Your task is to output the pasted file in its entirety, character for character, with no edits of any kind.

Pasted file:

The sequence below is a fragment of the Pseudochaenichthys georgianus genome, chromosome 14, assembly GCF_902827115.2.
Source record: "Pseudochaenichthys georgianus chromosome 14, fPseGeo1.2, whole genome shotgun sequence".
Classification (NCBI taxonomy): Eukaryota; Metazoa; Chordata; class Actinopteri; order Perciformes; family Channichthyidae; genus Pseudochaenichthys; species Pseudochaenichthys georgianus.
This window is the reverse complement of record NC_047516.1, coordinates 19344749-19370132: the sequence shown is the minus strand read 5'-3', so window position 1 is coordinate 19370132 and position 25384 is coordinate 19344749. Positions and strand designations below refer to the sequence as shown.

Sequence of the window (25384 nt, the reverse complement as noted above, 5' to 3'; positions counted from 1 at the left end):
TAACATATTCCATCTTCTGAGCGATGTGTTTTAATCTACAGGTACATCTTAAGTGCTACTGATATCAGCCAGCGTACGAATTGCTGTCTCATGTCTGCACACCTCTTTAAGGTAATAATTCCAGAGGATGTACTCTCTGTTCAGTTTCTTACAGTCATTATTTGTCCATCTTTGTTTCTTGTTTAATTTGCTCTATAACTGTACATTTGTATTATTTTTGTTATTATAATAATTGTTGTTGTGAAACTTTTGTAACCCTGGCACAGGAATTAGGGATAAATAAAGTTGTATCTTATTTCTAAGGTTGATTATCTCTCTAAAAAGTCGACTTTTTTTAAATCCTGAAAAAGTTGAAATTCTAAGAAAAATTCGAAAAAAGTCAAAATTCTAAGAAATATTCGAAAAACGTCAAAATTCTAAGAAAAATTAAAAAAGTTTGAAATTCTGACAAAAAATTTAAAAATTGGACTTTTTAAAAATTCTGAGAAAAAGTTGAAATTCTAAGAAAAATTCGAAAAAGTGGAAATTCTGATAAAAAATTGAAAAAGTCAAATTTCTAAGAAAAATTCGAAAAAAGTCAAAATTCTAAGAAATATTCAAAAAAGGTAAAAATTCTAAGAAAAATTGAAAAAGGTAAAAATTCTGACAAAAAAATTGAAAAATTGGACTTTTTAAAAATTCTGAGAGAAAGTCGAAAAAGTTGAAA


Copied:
The sequence below is a fragment of the Pseudochaenichthys georgianus genome, chromosome 14, assembly GCF_902827115.2.
Source record: "Pseudochaenichthys georgianus chromosome 14, fPseGeo1.2, whole genome shotgun sequence".
Classification (NCBI taxonomy): Eukaryota; Metazoa; Chordata; class Actinopteri; order Perciformes; family Channichthyidae; genus Pseudochaenichthys; species Pseudochaenichthys georgianus.
This window is the reverse complement of record NC_047516.1, coordinates 19344749-19370132: the sequence shown is the minus strand read 5'-3', so window position 1 is coordinate 19370132 and position 25384 is coordinate 19344749. Positions and strand designations below refer to the sequence as shown.

Sequence of the window (25384 nt, the reverse complement as noted above, 5' to 3'; positions counted from 1 at the left end):
TAACATATTCCATCTTCTGAGCGATGTGTTTTAATCTACAGGTACATCTTAAGTGCTACTGATATCAGCCAGCGTACGAATTGCTGTCTCATGTCTGCACACCTCTTTAAGGTAATAATTCCAGAGGATGTACTCTCTGTTCAGTTTCTTACAGTCATTATTTGTCCATCTTTGTTTCTTGTTTAATTTGCTCTATAACTGTACATTTGTATTATTTTTGTTATTATAATAATTGTTGTTGTGAAACTTTTGTAACCCTGGCACAGGAATTAGGGATAAATAAAGTTGTATCTTATTTCTAAGGTTGATTATCTCTCTAAAAAGTCGACTTTTTTTAAATCCTGAAAAAGTTGAAATTCTAAGAAAAATTCGAAAAAAGTCAAAATTCTAAGAAATATTCGAAAAACGTCAAAATTCTAAGAAAAATTAAAAAAGTTTGAAATTCTGACAAAAAATTTAAAAATTGGACTTTTTAAAAATTCTGAGAAAAAGTTGAAATTCTAAGAAAAATTCGAAAAAGTGGAAATTCTGATAAAAAATTGAAAAAGTCAAATTTCTAAGAAAAATTCGAAAAAAGTCAAAATTCTAAGAAATATTCAAAAAAGGTAAAAATTCTAAGAAAAATTGAAAAAGGTAAAAATTCTGACAAAAAAATTGAAAAATTGGACTTTTTAAAAATTCTGAGAGAAAGTCGAAAAAGTTGAAA